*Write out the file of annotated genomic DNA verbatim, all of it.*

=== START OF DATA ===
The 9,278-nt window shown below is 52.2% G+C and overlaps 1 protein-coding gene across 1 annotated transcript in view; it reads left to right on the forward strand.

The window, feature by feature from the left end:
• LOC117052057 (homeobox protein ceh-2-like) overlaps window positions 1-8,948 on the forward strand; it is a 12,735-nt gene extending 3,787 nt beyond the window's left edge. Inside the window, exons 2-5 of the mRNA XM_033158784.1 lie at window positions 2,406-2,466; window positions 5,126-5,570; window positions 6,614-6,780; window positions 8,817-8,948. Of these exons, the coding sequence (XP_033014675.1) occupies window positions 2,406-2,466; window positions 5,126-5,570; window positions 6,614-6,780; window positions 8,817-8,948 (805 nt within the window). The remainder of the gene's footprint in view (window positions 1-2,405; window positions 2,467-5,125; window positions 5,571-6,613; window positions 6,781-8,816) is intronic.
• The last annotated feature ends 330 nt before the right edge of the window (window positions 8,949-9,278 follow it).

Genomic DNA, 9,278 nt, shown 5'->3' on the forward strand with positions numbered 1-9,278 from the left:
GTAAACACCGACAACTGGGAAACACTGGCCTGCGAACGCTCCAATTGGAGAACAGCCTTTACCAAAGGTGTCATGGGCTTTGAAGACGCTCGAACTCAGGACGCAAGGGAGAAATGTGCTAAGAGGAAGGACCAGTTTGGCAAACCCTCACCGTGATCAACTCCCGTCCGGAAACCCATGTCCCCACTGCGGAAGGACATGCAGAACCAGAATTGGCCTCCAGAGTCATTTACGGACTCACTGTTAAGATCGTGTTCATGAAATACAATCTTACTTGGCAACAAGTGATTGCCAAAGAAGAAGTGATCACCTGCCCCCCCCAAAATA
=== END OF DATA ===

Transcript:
The 9,278-nt window shown below is 52.2% G+C and overlaps 1 protein-coding gene across 1 annotated transcript in view; it reads left to right on the forward strand.

The window, feature by feature from the left end:
• LOC117052057 (homeobox protein ceh-2-like) overlaps window positions 1-8,948 on the forward strand; it is a 12,735-nt gene extending 3,787 nt beyond the window's left edge. Inside the window, exons 2-5 of the mRNA XM_033158784.1 lie at window positions 2,406-2,466; window positions 5,126-5,570; window positions 6,614-6,780; window positions 8,817-8,948. Of these exons, the coding sequence (XP_033014675.1) occupies window positions 2,406-2,466; window positions 5,126-5,570; window positions 6,614-6,780; window positions 8,817-8,948 (805 nt within the window). The remainder of the gene's footprint in view (window positions 1-2,405; window positions 2,467-5,125; window positions 5,571-6,613; window positions 6,781-8,816) is intronic.
• The last annotated feature ends 330 nt before the right edge of the window (window positions 8,949-9,278 follow it).

Genomic DNA, 9,278 nt, shown 5'->3' on the forward strand with positions numbered 1-9,278 from the left:
GTAAACACCGACAACTGGGAAACACTGGCCTGCGAACGCTCCAATTGGAGAACAGCCTTTACCAAAGGTGTCATGGGCTTTGAAGACGCTCGAACTCAGGACGCAAGGGAGAAATGTGCTAAGAGGAAGGACCAGTTTGGCAAACCCTCACCGTGATCAACTCCCGTCCGGAAACCCATGTCCCCACTGCGGAAGGACATGCAGAACCAGAATTGGCCTCCAGAGTCATTTACGGACTCACTGTTAAGATCGTGTTCATGAAATACAATCTTACTTGGCAACAAGTGATTGCCAAAGAAGAAGTGATCACCTGCCCCCCCCAAAATA